4) “Girl, I Got News For You,” The Birdwatchers (Scott, Mala, 1966)
The Birdwatchers were from Florida, different parts at different times. Originally they hailed from Ft. Lauderdale, but by the time they’d revamped their lineup and went in a more garage direction, they had relocated to Miami.
“Girl, I Got News For You” was the first single by the “new and improved” Miami lineup and the fifth by any incarnation of the band. It’s a typical mid-60s garage song of a guy giving his girl the what’s-what. Originally the single came out on the local label Scott, but in the wake of the single’s local success, Mala picked it up for national release.
On April 8, 1966, the Birdwatchers flew all the way from eighth place to Number One on Miami, Florida’s WFUN Boss 79 Survey, upsetting the standing of the Standells, as they and their “Dirty Water” dripped down to second place.
Later that year the group would bubble under the Billboard Top 100 at #125 with “I’m Gonna Love You Anyway,” their only national charting to their legacy. A year later, Benny Latimore would also have a big Miami hit with “Girl, I Got News For You,” while the same song was covered that year by Aesops’ Fables. Several other covers made the rounds over the next few years.
5) “If You Gotta Go, Go Now,” lyme & cybelle (White Whale, 1966)
lyme & cybelle might be the most well-known act on this list since, as many know, lyme was none other than singer-songwriter Warren Zevon, and the duo have retained additional retained recognition thanks to their lone chart entry “Follow Me” becoming a cult classic helped by its repeated inclusion on various compilations of ’60s lost treasures.
“Follow Me” was the first of the three lyme & cybelle singles (with Zevon departing after the second.) For the “Follow”-up they took a stab at a Bob Dylan composition not yet available on any of its author’s releases, but which had been a UK smash for Manfred Mann in the fall of 1965.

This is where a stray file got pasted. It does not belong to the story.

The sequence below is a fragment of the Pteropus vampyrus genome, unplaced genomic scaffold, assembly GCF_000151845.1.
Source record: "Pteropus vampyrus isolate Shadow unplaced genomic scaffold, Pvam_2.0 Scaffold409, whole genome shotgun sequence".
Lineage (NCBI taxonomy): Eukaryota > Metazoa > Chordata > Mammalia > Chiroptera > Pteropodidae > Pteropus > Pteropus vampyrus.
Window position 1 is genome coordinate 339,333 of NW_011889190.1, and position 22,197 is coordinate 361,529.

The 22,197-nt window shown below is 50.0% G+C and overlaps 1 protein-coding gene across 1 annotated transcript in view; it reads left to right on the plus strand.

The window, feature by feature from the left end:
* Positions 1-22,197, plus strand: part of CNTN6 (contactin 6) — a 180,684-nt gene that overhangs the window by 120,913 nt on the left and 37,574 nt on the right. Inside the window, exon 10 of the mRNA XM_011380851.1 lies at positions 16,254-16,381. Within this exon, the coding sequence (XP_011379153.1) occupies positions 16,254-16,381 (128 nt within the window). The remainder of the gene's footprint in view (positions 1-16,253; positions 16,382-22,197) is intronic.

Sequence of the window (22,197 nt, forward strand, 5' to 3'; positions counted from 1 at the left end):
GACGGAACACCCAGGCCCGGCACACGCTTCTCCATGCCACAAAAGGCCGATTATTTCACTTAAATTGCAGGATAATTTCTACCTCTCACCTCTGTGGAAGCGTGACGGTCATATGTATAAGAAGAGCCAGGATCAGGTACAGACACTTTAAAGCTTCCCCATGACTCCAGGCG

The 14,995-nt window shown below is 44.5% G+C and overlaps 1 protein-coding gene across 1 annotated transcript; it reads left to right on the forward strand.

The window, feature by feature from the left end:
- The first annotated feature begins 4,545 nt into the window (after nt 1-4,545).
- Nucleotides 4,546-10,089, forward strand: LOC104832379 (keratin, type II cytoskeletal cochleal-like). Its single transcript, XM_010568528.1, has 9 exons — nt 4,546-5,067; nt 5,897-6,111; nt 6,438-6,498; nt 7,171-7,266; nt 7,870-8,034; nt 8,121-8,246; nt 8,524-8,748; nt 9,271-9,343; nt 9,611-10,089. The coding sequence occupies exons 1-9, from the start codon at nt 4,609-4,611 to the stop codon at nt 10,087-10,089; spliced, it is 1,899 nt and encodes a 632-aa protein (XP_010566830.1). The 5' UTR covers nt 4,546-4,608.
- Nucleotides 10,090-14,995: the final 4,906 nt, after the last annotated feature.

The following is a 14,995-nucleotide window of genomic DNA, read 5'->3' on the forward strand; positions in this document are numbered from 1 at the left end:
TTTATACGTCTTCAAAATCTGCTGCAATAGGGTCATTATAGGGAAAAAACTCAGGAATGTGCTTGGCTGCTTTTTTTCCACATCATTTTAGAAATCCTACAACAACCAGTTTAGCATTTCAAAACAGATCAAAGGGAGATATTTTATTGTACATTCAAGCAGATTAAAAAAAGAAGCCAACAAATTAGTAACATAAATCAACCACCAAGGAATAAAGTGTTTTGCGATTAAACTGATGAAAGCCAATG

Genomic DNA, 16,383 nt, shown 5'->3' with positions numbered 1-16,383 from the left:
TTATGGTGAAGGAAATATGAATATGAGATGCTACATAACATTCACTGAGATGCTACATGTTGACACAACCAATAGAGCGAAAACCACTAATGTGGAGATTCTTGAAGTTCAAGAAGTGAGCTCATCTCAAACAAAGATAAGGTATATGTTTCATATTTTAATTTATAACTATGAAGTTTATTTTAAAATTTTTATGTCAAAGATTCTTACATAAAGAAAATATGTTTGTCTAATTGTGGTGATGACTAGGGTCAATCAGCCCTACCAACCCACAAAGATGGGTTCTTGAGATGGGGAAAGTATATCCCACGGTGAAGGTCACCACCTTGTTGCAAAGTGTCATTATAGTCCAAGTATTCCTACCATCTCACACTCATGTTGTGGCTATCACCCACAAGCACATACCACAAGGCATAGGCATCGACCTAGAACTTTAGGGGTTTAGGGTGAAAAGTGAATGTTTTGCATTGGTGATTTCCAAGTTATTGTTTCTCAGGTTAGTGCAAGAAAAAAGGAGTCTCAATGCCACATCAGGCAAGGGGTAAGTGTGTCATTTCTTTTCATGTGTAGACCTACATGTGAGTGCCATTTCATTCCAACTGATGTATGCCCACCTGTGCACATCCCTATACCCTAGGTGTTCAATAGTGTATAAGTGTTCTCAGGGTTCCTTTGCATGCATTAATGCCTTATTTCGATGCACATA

Rather than follow the pattern of Manfred Mann’s version, which itself stuck closely to Bob’s then-still-shelved early 1965 recording, lyme & cybelle turn it into a soul song, with punchy brass over an arrangement that recalls the Impressions’ 1963 classic “It’s All Right.”
On August 5, 1966 on Orlando’s WLOF’s Funderful Forty Action Survey, lyme & cybelle told the Surfaris they gotta go now, and wiped out the surf combo’s new wave of popularity of their 1963 classic “Wipe Out.” Only one week later, the Happenings were happening at Number One with “See You in September.”
6) “Heart,” The Liverpool Five, 1966
You may know this song from Petula Clark’s version, or possibly by way of the Remains’ version that kicked off their lone album. But if you lived in Orlando, Florida in the Spring of 1966, chances are the version you knew best was the one by the San Francisco based combo of Liverpudlians. On May 6, 1966 their version of “Heart” was the heart of that city’s WLOF’s “Funderful Forty Action Survey,” making it a bad Friday Friday for “Monday Monday” by the Mamas and the Papas. A week later, the Swingin’ Medallions shot it down on the double.
The Liverpool Five take the song a little faster than either Petula or the Remains, to the point that at times it sounds like it’s anticipating M’s “Pop Musik” by thirteen years.
7) “I’ll Walk Alone,” The Five Bucks (Omnibus, 1967)
The Five Bucks (their actual name, despite what the label says) formed at the University of Michigan in Ann Arbor in the late summer of 1965, but in time Chicago became a second home for them as well. It was there where, in addition to playing shows with some notable acts like the Doors, Hollies and even backing Del Shannon, they recorded their second single, “I’ll Walk Alone.”